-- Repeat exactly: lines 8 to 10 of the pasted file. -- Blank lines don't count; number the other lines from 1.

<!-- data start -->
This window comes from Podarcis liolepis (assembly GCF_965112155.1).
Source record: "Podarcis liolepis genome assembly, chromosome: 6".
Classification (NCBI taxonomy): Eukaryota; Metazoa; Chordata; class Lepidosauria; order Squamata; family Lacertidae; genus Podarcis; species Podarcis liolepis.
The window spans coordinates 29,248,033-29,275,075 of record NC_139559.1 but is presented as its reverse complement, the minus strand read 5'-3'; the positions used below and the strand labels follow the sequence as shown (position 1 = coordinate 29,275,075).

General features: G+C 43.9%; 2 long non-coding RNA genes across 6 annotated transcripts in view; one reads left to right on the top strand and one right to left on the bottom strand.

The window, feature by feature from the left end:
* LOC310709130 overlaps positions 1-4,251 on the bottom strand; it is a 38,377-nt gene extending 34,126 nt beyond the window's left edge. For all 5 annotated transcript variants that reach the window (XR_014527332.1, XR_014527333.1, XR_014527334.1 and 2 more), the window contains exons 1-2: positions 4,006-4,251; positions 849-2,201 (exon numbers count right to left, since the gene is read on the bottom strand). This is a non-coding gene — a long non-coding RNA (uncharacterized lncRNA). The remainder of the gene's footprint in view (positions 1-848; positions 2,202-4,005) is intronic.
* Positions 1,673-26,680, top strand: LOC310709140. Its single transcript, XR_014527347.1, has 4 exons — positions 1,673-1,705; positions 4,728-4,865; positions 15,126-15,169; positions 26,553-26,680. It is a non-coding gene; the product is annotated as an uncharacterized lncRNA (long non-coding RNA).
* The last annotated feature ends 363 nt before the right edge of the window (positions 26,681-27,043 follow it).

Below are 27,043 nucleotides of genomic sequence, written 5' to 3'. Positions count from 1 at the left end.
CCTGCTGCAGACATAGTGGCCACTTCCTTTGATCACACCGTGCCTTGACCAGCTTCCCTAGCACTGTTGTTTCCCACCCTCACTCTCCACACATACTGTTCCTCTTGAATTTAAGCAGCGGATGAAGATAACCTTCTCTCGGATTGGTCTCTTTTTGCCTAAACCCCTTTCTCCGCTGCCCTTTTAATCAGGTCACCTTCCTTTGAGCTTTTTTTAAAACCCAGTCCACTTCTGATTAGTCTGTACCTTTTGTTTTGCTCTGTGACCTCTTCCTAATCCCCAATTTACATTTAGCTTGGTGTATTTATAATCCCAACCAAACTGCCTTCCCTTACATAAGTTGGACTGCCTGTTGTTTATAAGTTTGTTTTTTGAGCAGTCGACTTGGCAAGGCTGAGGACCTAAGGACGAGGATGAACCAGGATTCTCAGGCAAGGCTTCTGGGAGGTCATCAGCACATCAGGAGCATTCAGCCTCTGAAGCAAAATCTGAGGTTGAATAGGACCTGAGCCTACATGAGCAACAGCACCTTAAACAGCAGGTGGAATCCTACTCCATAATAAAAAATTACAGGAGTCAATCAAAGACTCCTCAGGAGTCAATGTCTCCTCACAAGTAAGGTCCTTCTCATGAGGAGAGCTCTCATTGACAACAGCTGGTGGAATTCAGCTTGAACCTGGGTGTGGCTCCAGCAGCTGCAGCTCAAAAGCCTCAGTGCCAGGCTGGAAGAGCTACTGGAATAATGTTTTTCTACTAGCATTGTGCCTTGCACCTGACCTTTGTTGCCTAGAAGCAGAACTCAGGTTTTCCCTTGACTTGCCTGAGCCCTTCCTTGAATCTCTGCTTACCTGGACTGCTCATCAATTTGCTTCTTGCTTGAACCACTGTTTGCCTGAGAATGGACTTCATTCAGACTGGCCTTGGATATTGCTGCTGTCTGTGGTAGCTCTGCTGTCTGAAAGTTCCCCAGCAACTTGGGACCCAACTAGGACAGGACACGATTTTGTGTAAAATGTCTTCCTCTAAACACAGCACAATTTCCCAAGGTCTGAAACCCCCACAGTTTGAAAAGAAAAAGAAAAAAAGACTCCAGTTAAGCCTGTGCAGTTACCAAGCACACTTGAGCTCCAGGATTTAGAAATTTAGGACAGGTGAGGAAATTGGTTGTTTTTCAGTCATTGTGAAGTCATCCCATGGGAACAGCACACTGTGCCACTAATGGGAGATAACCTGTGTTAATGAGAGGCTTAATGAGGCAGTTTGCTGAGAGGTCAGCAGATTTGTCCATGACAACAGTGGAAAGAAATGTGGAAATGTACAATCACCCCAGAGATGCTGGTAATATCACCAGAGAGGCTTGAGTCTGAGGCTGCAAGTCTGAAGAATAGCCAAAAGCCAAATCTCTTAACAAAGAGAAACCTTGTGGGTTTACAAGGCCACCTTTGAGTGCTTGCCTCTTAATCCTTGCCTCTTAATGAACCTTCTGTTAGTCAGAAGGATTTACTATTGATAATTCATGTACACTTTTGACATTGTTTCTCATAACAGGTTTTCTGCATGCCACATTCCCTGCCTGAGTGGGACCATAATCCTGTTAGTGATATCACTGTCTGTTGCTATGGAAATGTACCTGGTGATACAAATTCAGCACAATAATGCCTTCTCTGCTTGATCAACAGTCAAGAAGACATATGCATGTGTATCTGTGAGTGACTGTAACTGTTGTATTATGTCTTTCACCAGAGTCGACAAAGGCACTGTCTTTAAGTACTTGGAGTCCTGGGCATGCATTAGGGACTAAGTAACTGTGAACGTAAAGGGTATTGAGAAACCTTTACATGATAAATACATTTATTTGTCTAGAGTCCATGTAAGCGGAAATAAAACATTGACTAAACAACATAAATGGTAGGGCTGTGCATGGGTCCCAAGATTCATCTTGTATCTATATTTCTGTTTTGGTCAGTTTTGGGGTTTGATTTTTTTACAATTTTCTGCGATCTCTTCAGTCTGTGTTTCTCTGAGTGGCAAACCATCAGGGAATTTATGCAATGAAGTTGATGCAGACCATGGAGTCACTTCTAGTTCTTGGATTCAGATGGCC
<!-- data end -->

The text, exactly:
* Positions 1,673-26,680, top strand: LOC310709140. Its single transcript, XR_014527347.1, has 4 exons — positions 1,673-1,705; positions 4,728-4,865; positions 15,126-15,169; positions 26,553-26,680. It is a non-coding gene; the product is annotated as an uncharacterized lncRNA (long non-coding RNA).
* The last annotated feature ends 363 nt before the right edge of the window (positions 26,681-27,043 follow it).

Below are 27,043 nucleotides of genomic sequence, written 5' to 3'. Positions count from 1 at the left end.